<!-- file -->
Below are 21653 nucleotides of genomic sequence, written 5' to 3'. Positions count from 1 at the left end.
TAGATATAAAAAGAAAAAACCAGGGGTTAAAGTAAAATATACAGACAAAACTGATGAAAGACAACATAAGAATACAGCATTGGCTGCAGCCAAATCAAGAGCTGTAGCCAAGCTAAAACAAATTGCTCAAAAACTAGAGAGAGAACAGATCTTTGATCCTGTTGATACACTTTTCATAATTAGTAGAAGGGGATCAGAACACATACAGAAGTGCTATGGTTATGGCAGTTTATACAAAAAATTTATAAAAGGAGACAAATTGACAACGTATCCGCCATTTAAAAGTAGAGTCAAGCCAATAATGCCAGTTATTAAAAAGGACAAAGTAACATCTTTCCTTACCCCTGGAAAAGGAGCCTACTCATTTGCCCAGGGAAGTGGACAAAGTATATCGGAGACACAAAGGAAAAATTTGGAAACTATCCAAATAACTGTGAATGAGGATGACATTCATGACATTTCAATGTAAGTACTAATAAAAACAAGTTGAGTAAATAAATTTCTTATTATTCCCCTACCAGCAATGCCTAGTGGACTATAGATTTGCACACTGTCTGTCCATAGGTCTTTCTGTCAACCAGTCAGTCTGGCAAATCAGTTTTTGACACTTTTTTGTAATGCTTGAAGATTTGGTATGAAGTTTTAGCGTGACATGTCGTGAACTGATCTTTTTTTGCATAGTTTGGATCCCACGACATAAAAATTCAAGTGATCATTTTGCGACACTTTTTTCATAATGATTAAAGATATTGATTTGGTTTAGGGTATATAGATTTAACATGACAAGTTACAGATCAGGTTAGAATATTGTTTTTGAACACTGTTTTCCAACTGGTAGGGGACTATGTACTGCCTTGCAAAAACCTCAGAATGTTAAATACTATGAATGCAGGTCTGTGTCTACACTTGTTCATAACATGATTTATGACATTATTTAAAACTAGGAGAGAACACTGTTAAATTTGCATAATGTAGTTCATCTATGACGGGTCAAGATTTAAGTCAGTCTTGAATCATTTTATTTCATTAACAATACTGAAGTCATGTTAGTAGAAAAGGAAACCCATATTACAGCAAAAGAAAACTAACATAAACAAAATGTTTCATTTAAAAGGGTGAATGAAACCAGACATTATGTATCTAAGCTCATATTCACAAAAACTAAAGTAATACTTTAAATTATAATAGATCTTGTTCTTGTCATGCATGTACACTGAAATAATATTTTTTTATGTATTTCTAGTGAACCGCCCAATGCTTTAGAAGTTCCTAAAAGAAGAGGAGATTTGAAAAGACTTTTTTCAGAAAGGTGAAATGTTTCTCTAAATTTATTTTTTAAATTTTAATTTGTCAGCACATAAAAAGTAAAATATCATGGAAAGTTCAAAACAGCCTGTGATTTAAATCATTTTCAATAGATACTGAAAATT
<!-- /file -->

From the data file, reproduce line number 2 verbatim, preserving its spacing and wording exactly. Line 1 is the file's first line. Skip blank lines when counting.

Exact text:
TAGATATAAAAAGAAAAAACCAGGGGTTAAAGTAAAATATACAGACAAAACTGATGAAAGACAACATAAGAATACAGCATTGGCTGCAGCCAAATCAAGAGCTGTAGCCAAGCTAAAACAAATTGCTCAAAAACTAGAGAGAGAACAGATCTTTGATCCTGTTGATACACTTTTCATAATTAGTAGAAGGGGATCAGAACACATACAGAAGTGCTATGGTTATGGCAGTTTATACAAAAAATTTATAAAAGGAGACAAATTGACAACGTATCCGCCATTTAAAAGTAGAGTCAAGCCAATAATGCCAGTTATTAAAAAGGACAAAGTAACATCTTTCCTTACCCCTGGAAAAGGAGCCTACTCATTTGCCCAGGGAAGTGGACAAAGTATATCGGAGACACAAAGGAAAAATTTGGAAACTATCCAAATAACTGTGAATGAGGATGACATTCATGACATTTCAATGTAAGTACTAATAAAAACAAGTTGAGTAAATAAATTTCTTATTATTCCCCTACCAGCAATGCCTAGTGGACTATAGATTTGCACACTGTCTGTCCATAGGTCTTTCTGTCAACCAGTCAGTCTGGCAAATCAGTTTTTGACACTTTTTTGTAATGCTTGAAGATTTGGTATGAAGTTTTAGCGTGACATGTCGTGAACTGATCTTTTTTTGCATAGTTTGGATCCCACGACATAAAAATTCAAGTGATCATTTTGCGACACTTTTTTCATAATGATTAAAGATATTGATTTGGTTTAGGGTATATAGATTTAACATGACAAGTTACAGATCAGGTTAGAATATTGTTTTTGAACACTGTTTTCCAACTGGTAGGGGACTATGTACTGCCTTGCAAAAACCTCAGAATGTTAAATACTATGAATGCAGGTCTGTGTCTACACTTGTTCATAACATGATTTATGACATTATTTAAAACTAGGAGAGAACACTGTTAAATTTGCATAATGTAGTTCATCTATGACGGGTCAAGATTTAAGTCAGTCTTGAATCATTTTATTTCATTAACAATACTGAAGTCATGTTAGTAGAAAAGGAAACCCATATTACAGCAAAAGAAAACTAACATAAACAAAATGTTTCATTTAAAAGGGTGAATGAAACCAGACATTATGTATCTAAGCTCATATTCACAAAAACTAAAGTAATACTTTAAATTATAATAGATCTTGTTCTTGTCATGCATGTACACTGAAATAATATTTTTTTATGTATTTCTAGTGAACCGCCCAATGCTTTAGAAGTTCCTAAAAGAAGAGGAGATTTGAAAAGACTTTTTTCAGAAAGGTGAAATGTTTCTCTAAATTTATTTTTTAAATTTTAATTTGTCAGCACATAAAAAGTAAAATATCATGGAAAGTTCAAAACAGCCTGTGATTTAAATCATTTTCAATAGATACTGAAAATT